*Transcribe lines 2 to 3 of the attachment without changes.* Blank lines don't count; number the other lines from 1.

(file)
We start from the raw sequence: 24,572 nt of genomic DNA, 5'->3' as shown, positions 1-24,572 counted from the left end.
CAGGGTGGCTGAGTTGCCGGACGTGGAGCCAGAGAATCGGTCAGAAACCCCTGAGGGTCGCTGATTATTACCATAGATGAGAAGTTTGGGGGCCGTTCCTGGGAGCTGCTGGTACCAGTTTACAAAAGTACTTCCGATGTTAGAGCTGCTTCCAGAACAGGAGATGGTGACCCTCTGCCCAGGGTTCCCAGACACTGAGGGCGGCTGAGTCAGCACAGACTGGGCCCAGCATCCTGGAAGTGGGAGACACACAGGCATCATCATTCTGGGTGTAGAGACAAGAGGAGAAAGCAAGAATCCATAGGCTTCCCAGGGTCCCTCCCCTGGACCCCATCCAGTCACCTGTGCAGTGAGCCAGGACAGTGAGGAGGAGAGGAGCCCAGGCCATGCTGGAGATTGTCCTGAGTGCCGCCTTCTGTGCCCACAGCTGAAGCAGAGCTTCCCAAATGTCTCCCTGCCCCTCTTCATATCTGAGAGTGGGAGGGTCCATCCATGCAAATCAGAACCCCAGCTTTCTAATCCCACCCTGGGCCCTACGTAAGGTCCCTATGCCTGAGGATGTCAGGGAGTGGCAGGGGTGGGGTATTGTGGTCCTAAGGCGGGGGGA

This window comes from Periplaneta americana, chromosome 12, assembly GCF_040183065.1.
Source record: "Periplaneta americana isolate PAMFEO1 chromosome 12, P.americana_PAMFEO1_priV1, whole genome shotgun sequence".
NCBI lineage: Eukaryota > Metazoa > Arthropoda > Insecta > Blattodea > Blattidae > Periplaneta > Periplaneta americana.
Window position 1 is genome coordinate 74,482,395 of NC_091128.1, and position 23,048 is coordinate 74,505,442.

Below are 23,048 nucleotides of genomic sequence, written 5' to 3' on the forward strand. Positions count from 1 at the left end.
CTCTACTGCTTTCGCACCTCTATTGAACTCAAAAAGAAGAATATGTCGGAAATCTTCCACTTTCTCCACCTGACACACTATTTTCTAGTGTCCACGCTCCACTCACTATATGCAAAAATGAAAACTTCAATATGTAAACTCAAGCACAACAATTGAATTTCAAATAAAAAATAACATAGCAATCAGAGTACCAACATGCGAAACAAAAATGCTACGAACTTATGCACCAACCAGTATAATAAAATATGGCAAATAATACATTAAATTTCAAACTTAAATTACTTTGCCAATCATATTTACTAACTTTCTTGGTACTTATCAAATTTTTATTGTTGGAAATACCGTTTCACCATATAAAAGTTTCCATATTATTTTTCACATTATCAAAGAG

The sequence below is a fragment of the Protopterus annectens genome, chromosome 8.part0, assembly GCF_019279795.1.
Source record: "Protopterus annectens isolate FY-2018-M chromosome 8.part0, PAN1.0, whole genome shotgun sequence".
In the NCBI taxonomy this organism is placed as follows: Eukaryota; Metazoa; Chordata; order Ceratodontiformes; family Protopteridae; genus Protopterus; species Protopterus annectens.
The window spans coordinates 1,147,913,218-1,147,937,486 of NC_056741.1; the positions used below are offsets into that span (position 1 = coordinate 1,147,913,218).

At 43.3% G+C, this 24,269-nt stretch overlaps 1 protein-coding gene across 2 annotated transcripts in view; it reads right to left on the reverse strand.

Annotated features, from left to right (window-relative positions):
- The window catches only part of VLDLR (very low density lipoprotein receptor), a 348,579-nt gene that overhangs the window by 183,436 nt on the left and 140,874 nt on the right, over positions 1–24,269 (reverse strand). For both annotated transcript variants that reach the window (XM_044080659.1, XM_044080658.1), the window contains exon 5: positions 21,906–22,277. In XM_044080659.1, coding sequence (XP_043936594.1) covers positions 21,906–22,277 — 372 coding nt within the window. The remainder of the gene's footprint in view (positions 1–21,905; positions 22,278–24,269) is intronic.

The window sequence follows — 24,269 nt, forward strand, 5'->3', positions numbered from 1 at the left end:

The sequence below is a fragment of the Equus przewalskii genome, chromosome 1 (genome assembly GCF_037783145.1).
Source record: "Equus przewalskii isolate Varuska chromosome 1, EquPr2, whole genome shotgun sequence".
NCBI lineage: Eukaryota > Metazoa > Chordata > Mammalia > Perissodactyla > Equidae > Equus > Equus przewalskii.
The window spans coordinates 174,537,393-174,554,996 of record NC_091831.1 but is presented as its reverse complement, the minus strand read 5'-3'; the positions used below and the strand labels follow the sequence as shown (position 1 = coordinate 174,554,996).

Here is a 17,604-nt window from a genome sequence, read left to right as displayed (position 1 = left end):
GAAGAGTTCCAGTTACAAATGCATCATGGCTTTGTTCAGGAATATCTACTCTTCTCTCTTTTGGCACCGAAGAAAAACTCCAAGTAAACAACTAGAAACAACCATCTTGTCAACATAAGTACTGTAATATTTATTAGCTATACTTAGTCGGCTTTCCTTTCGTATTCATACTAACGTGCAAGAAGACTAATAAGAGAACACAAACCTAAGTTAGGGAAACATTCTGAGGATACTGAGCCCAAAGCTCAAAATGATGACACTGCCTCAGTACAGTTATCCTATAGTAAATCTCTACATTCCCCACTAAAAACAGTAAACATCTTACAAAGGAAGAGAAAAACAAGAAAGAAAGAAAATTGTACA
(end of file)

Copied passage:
CAGGGTGGCTGAGTTGCCGGACGTGGAGCCAGAGAATCGGTCAGAAACCCCTGAGGGTCGCTGATTATTACCATAGATGAGAAGTTTGGGGGCCGTTCCTGGGAGCTGCTGGTACCAGTTTACAAAAGTACTTCCGATGTTAGAGCTGCTTCCAGAACAGGAGATGGTGACCCTCTGCCCAGGGTTCCCAGACACTGAGGGCGGCTGAGTCAGCACAGACTGGGCCCAGCATCCTGGAAGTGGGAGACACACAGGCATCATCATTCTGGGTGTAGAGACAAGAGGAGAAAGCAAGAATCCATAGGCTTCCCAGGGTCCCTCCCCTGGACCCCATCCAGTCACCTGTGCAGTGAGCCAGGACAGTGAGGAGGAGAGGAGCCCAGGCCATGCTGGAGATTGTCCTGAGTGCCGCCTTCTGTGCCCACAGCTGAAGCAGAGCTTCCCAAATGTCTCCCTGCCCCTCTTCATATCTGAGAGTGGGAGGGTCCATCCATGCAAATCAGAACCCCAGCTTTCTAATCCCACCCTGGGCCCTACGTAAGGTCCCTATGCCTGAGGATGTCAGGGAGTGGCAGGGGTGGGGTATTGTGGTCCTAAGGCGGGGGGA

This window comes from Periplaneta americana, chromosome 12, assembly GCF_040183065.1.